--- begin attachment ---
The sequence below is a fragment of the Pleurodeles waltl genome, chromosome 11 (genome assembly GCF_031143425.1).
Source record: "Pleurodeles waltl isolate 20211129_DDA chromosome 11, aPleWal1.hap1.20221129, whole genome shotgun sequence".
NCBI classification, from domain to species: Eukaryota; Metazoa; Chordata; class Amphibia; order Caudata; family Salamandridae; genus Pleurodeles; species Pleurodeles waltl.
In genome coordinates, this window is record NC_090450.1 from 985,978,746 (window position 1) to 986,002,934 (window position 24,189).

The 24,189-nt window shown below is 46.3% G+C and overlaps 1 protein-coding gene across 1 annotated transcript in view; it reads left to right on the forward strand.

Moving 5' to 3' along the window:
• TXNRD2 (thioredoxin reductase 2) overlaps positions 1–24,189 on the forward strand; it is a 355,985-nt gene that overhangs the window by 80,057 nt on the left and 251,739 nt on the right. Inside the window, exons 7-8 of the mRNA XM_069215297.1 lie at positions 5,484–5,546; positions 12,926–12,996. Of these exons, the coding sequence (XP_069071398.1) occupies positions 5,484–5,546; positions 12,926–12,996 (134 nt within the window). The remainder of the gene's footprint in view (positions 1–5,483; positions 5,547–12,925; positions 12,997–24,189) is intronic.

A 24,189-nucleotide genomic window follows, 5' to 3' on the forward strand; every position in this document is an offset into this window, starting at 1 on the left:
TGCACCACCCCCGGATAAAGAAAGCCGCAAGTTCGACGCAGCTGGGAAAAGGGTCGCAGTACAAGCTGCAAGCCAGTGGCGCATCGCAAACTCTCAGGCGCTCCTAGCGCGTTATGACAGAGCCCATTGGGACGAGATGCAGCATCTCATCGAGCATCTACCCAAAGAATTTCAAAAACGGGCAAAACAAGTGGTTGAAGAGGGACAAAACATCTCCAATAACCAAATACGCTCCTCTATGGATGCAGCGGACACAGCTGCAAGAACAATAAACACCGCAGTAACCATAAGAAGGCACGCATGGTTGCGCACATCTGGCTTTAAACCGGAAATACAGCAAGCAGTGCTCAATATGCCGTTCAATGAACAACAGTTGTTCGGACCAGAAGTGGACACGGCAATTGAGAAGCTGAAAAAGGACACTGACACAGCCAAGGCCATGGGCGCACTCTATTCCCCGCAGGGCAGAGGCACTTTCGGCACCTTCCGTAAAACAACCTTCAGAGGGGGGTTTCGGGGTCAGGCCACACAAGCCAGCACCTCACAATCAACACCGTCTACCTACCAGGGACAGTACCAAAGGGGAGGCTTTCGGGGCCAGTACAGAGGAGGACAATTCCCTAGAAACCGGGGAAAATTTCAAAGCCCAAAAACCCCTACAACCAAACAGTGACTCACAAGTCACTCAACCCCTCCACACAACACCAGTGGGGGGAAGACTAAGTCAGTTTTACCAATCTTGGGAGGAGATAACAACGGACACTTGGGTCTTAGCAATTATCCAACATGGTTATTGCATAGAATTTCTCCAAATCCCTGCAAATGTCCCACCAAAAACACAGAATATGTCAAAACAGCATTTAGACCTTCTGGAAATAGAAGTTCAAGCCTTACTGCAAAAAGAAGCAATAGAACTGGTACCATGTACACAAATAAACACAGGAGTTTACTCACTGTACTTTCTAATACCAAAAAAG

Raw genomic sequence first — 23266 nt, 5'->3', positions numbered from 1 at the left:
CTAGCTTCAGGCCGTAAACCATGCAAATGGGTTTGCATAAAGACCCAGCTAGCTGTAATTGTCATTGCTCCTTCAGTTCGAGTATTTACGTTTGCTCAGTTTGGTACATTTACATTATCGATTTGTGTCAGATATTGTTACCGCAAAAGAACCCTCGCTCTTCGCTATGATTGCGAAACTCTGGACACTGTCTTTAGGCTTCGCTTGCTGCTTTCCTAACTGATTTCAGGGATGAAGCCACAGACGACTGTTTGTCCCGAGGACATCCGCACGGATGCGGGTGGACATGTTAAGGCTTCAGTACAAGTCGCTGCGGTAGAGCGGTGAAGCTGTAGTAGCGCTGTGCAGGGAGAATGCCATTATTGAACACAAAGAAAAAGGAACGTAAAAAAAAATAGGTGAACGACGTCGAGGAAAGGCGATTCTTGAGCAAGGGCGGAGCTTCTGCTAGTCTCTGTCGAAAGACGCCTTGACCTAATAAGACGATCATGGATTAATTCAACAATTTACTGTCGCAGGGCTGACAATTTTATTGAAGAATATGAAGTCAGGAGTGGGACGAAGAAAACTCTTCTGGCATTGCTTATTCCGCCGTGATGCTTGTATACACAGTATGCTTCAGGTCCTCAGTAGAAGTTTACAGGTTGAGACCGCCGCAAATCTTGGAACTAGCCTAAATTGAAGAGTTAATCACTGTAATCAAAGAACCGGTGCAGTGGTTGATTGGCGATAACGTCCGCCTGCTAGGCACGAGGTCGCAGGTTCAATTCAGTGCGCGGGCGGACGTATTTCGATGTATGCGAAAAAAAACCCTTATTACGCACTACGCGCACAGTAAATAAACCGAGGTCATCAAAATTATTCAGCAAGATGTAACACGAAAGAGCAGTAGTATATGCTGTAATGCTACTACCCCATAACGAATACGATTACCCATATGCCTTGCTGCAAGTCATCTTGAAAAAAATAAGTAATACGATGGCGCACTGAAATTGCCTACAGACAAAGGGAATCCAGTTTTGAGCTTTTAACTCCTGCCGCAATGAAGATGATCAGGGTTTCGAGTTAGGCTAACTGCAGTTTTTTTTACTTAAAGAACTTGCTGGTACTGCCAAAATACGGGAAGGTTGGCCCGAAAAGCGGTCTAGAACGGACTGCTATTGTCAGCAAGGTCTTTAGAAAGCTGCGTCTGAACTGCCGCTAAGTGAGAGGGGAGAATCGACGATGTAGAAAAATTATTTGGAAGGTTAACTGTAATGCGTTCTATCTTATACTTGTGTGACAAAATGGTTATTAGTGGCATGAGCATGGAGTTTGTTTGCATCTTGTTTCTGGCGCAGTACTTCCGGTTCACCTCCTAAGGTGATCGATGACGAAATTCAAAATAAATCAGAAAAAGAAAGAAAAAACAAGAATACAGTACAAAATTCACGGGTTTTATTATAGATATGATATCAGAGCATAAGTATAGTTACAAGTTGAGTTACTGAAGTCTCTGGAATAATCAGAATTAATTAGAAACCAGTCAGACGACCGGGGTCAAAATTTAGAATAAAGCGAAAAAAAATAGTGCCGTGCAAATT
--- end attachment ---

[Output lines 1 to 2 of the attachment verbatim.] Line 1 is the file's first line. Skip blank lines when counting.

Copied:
The sequence below is a fragment of the Pleurodeles waltl genome, chromosome 11 (genome assembly GCF_031143425.1).
Source record: "Pleurodeles waltl isolate 20211129_DDA chromosome 11, aPleWal1.hap1.20221129, whole genome shotgun sequence".